111-year-old Bob Weighton who has become the oldest man in the world (Photo: PA)
Bob Weighton leans on his walker as he makes his way into his local Waitrose. He is steady on his feet, but the walker helps with balance, the front of which has a number plate emblazoned with “Bob 111”.
“No need for an 'L' plate!” a fellow shopper jokes as Bob cruises towards the broccoli. “I’m getting a new one with the number 112 in a few weeks,” he tells the stranger, smiling. A brief pause and look of confusion ensues, until Bob adds: “Because I’ll be 112-years-old.” The shock on the man’s face is probably worth waiting a century for in itself.
Bob is the oldest man in the world - a title he recently took on following the death of Chitetsu Watanabe, of Japan, who held it for two weeks. When he was born on 29 March 1908, Theodore Roosevelt was US President, the Titanic being built and television yet to be invented.
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He’s low key about his world record. “Why me? I'm just a little boy born in Hull,” he ponders as we head to his flat in Alton, Hampshire, where he lives independently, but for occasional visits by carers. “There’s no reason why - somebody has to be the oldest!”
Bob Weighton at his local Waitrose (Photo: Benjamin Butterworth)
The key to living for 111 years and 345 days is to “avoid dying,” he says, but beyond that you’ll have to work out the secret to ongoing immortality for yourself.
He only drinks alcohol on special occasions, doesn’t smoke and avoids red meat, but that’s more out of concern for the planet than health worries. He has enjoyed Branston pickles since boyhood (they were invented when he was 14) and fills his shopping bag with brown bread and bananas.
“I’ve eaten stuff that I’ve no idea what was in it,” he confesses of claims diet is responsible for his longevity.
A young Bob Weighton (back) who will turn 112 on 29 March (Photo: Getty)
As a teenager he trained to be a marine engineer, but there were no jobs, so he contacted the Methodist Church and agreed to teach English in Taiwan. Ahead of the move he met his wife, Agnes, who was being sent to Ghana. The couple maintained their relationship by letter writing, waiting weeks at a time for correspondence to arrive as they were shipped between Asia and Africa.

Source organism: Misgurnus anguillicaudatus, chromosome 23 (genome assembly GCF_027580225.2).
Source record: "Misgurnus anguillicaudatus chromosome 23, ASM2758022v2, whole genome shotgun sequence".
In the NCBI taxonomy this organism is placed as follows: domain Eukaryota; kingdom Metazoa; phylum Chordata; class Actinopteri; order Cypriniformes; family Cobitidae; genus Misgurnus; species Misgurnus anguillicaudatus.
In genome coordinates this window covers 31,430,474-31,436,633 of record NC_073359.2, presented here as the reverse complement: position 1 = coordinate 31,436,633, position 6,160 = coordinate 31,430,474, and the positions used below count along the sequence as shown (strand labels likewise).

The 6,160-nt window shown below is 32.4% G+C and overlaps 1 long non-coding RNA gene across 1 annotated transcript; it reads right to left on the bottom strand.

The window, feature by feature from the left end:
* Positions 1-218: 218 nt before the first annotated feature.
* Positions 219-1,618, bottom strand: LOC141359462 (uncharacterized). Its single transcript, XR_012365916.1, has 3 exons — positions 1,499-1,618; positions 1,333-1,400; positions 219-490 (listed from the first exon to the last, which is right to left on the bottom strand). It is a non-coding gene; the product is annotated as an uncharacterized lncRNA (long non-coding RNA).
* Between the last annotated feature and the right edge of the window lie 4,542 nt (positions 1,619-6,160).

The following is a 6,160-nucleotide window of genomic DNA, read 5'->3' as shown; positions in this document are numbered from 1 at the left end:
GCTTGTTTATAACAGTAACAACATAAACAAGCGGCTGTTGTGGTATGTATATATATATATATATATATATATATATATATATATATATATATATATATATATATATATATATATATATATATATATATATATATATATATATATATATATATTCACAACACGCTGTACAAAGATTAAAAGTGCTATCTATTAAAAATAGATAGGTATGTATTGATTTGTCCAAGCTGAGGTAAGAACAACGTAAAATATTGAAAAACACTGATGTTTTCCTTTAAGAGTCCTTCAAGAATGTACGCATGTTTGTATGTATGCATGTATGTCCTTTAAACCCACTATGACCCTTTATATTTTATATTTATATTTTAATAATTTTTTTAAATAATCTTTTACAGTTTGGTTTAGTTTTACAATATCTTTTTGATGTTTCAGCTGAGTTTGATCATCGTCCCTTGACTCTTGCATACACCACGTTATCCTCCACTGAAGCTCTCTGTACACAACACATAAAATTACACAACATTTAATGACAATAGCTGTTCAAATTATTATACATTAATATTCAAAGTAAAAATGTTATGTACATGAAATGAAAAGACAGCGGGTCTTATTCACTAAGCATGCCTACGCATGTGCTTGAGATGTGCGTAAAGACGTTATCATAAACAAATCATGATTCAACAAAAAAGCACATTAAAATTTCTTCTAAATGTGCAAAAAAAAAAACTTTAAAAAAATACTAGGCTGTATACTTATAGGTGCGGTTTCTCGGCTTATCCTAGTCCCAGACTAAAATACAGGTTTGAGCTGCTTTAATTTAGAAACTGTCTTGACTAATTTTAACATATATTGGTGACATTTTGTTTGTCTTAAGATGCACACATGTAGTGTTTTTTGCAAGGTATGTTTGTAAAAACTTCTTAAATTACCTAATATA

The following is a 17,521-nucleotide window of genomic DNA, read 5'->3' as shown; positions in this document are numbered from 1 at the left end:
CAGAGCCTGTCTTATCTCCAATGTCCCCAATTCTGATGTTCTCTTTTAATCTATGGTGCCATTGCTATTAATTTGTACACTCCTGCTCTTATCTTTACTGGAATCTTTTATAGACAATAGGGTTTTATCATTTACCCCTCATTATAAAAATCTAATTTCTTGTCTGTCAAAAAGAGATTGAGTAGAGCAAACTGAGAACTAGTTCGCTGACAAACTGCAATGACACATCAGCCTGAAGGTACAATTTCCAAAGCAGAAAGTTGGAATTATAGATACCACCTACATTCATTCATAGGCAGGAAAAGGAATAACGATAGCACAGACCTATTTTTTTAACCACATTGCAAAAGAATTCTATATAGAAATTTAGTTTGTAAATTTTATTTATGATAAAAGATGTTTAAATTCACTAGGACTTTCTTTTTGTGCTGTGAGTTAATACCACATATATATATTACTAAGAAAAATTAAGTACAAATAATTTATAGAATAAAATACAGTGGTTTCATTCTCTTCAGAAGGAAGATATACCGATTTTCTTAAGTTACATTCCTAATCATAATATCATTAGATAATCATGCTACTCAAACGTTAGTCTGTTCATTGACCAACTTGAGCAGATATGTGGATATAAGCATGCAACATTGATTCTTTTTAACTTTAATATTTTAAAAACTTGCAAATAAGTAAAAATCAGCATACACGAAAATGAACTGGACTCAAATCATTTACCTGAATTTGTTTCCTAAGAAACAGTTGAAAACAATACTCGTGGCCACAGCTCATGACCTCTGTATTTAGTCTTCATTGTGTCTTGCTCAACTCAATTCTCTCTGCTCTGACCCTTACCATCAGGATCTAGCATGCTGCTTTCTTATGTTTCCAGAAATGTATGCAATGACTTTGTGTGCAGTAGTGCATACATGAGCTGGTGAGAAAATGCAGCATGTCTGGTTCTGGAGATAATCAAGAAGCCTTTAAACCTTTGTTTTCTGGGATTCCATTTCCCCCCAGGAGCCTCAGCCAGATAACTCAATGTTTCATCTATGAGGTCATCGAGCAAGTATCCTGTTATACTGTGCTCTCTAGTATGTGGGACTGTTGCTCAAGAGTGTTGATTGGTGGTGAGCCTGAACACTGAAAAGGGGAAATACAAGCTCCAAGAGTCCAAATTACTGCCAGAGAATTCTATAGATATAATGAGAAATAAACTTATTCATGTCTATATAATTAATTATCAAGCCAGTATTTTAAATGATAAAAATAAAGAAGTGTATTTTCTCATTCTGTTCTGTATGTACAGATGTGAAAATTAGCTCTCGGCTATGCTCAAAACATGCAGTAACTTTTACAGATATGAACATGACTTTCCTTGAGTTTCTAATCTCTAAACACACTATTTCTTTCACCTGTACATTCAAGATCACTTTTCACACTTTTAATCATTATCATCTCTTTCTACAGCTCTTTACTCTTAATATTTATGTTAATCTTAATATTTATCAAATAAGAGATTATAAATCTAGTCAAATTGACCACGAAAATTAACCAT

After some years they built a life together in Japan, where they lived through the 1930s. But the rise of Hitler in Europe meant the family must leave, the authorities said, for fear Britons would become the enemy within.
They ended up on the shores of Canada with no money, no furniture, an 18 month old baby and another on the way. “Although we didn't think of ourselves as refugees, we were, yes,” he recalls, admitting the years were “tough”.
Eventually he was recruited by the British Political Warfare Mission to decode Japanese military communications, at the time of Pearl Harbour, and made a life in the US. It wasn't until 1946 that he returned to England, now with three children in tow. He acquired his dream job lecturing at what is now City University in London and toured the nation giving talks about life in Asia, before retiring 55 years ago.
Bob Weighton will celebrate his 112th birthday at the end of March [Photo: Benjamin Butterworth]
The inescapable reality of living so long is that many loved ones have gone. His wife died in 1995, aged 88, and one of his children, Peter, died in 2012, aged 75.
But with such a great age comes new friends and enquirers. One woman who spots him outside his flat pushes her walking frame forward at speed to say hello to her famous neighbour. “I read that you were born in 1908,” the elderly woman says excitedly. “The same year as my mother!”
What, then, is it like to be the last man standing from an extinct generation? “I don't think it's strange, it's very real to me. I quite enjoy explaining what it was like to younger people who have no idea. They can't imagine a home without electricity or the sky without aeroplanes. I'm very much happy."
Proud 'eco warrior'